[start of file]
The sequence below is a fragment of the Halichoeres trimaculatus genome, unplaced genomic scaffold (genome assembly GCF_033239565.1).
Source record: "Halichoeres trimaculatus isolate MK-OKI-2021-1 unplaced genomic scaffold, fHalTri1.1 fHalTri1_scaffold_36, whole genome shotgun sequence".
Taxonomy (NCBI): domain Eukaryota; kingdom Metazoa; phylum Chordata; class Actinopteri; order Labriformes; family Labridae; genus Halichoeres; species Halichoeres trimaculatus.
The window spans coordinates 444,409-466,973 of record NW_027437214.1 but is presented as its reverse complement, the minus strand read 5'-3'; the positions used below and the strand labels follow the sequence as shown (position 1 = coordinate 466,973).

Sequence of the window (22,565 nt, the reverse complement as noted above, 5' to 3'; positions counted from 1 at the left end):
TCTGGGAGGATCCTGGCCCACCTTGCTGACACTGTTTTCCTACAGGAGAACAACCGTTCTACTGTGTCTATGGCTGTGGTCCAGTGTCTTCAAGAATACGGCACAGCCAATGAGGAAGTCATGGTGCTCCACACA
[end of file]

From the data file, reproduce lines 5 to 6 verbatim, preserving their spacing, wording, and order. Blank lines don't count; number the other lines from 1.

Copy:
Sequence of the window (22,565 nt, the reverse complement as noted above, 5' to 3'; positions counted from 1 at the left end):
TCTGGGAGGATCCTGGCCCACCTTGCTGACACTGTTTTCCTACAGGAGAACAACCGTTCTACTGTGTCTATGGCTGTGGTCCAGTGTCTTCAAGAATACGGCACAGCCAATGAGGAAGTCATGGTGCTCCACACA